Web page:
of the social scientists' gaze with visual research methods. In her essay review of gendered
and cultured construction of female teachers, BIKLEN (1995, p.7) writes:
"Taken from film criticism, the term gaze here is concerned with how the technology of the
camera, as well as the content of film, works to influence the viewer to see the film from the
point of the male characters (Mulvey, 1975). Mulvey identified 'the system of the look' to
describe not only how the female characters become the object of the camera's (male)
gaze, but also how it constructs the gaze of the audience to be a male gaze as well." [2]
As more and more qualitative researchers incorporate visual components, I propose that our
visual "gaze" be the object of direct discussion and scholarly work. [3]
Chapter two addresses the appropriateness of visual methods in research as well as issues
related to ethics. Pulling primarily from her own research in other cultures, PINK reminds the
reader that visual technologies may be interpreted very differently by those involved in the
research. Context is the primary determinate for the appropriateness and role of visual
technologies. This chapter contains many important caveats for ethnographers incorporating
visual methods such as ethical considerations, gender issues, and project design. Specific use
of photography and video may have to emerge in the field based on the relationships secured
and not predetermined before. [4]
Producing Knowledge frames part two of the book and contains three chapters. The third and
the fourth chapter discuss the roles of photography and of video in ethnographic research.
Again emphasizing reflexivity in research PINK reminds the reader that "the key to successful
[research] is an understanding of the social relations and subjective agendas through which
they are produced and the discourses through which they are made meaningful" (p.76). I found
both chapters interesting and worthwhile. PINK emphasizes two aspects of photographic
research. The first is the importance of local vs. academic cultures where researchers work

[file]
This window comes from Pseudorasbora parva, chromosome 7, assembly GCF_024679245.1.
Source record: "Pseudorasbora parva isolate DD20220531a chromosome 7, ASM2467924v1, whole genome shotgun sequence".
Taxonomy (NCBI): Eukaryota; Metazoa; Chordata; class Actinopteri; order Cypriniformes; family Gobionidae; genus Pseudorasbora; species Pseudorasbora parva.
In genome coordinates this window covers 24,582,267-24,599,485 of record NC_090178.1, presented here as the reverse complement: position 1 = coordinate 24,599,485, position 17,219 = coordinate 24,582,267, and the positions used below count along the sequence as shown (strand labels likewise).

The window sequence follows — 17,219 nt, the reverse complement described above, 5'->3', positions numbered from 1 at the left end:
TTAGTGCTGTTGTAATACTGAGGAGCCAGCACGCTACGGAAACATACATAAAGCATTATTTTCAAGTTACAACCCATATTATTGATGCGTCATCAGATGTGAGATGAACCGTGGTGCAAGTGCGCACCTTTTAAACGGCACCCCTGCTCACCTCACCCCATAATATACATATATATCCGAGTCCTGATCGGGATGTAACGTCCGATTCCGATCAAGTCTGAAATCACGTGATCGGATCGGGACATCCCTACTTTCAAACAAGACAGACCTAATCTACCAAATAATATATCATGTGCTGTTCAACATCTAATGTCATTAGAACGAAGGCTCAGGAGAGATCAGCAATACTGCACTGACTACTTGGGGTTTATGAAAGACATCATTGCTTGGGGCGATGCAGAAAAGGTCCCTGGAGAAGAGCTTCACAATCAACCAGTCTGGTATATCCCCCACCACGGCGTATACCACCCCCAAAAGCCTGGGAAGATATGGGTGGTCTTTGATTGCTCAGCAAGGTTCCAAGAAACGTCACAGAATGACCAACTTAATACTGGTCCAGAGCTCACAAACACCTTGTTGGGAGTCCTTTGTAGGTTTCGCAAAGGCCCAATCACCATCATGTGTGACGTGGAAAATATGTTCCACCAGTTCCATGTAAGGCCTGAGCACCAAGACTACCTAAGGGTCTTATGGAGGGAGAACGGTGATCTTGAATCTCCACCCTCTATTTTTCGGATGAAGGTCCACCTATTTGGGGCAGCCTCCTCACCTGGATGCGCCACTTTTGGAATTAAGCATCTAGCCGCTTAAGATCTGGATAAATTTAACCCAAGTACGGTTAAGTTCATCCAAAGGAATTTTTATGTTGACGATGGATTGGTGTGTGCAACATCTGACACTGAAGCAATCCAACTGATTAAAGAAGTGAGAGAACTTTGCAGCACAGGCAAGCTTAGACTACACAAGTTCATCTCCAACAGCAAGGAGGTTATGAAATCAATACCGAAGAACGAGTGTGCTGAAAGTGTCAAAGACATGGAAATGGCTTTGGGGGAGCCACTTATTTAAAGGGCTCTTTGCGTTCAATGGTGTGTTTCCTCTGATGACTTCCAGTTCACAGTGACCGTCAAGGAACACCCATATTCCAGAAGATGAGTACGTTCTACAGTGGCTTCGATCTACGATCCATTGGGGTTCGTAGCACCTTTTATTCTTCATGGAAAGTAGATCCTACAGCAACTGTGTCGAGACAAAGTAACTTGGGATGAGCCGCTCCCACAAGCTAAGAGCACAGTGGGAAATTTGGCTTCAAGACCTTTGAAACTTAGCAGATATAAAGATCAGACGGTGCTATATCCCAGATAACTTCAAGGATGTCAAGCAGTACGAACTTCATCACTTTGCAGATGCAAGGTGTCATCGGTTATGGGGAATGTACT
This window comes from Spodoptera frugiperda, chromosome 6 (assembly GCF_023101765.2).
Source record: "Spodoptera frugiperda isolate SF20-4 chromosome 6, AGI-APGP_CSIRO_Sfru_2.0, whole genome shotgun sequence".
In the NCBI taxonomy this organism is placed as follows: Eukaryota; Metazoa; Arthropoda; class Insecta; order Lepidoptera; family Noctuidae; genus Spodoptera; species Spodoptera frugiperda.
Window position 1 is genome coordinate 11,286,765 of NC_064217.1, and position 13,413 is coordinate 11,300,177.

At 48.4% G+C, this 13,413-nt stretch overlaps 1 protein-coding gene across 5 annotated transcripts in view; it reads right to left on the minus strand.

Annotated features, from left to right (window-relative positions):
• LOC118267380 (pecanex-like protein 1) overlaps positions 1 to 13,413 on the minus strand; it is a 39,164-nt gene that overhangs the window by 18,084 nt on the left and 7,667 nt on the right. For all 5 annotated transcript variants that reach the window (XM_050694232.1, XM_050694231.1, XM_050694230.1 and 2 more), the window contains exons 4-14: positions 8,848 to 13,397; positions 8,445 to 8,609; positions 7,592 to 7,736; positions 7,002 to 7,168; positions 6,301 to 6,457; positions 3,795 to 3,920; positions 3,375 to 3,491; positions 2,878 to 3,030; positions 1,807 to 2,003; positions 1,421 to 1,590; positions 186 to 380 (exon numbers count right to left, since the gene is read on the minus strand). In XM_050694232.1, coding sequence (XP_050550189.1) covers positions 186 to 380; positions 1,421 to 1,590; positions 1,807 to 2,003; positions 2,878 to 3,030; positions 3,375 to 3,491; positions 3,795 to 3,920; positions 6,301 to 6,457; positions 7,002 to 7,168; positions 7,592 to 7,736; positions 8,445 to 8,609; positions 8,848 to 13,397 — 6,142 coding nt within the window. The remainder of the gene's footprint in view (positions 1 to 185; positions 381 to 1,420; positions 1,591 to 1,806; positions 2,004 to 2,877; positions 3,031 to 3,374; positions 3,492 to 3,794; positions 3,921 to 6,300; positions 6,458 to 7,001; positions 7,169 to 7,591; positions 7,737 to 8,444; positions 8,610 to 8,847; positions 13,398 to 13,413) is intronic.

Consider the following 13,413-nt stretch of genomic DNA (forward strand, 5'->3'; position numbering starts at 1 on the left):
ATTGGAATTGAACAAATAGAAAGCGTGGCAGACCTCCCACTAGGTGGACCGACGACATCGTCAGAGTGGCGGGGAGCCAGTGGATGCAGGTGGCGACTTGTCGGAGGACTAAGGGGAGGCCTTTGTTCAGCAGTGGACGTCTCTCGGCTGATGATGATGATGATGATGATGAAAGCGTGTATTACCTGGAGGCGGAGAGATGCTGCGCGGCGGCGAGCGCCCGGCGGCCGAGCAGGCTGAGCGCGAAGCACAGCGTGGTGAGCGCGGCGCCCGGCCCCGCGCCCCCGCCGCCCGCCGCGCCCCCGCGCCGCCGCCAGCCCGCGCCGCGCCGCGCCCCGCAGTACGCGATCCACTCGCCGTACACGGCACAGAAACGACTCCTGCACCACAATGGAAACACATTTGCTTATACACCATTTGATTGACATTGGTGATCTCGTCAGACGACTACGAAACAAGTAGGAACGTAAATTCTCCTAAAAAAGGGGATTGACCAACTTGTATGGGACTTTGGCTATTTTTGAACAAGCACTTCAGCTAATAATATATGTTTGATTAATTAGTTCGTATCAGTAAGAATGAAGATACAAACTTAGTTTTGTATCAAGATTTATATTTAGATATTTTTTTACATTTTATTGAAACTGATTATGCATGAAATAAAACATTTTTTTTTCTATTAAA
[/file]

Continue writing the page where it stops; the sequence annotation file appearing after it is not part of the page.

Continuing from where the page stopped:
and the second how researchers can use photographs in knowledge production. In chapter
four, PINK again emphasizes the reflexivity between the researcher and the subject of
ethnographic video. The absence however of the role of theory in photographic representation
is worth mentioning. BECKER (1974) recommends that the photographer or researcher
become aware of the theory that guides the project. This may help to ensure that the
photographs or images are "intellectually denser". [5]
Chapter five ends part two with a discussion of the often messy and ambiguous process of
data analysis. PINK outlines what she calls a different approach to analysis that "begins with
the premise that the purpose of analysis is not to translate ‘visual evidence’ into verbal
knowledge, but to explore the relationship between visual and other knowledge" (p.96). This
section is very worthwhile reading for even the most seasoned qualitative researcher due to
the treatment of the concept of data construction and representation through a variety of
media. [6]
Chapters six through eight represent the final part of the text titled Visual Images and
Technologies in Ethnographic Representation. This section challenges the hierarchy of the
written word over the visual image. PINK suggests that ethnographic representation is one of
situating images in relation to the written word, other images, spoken words and other sounds.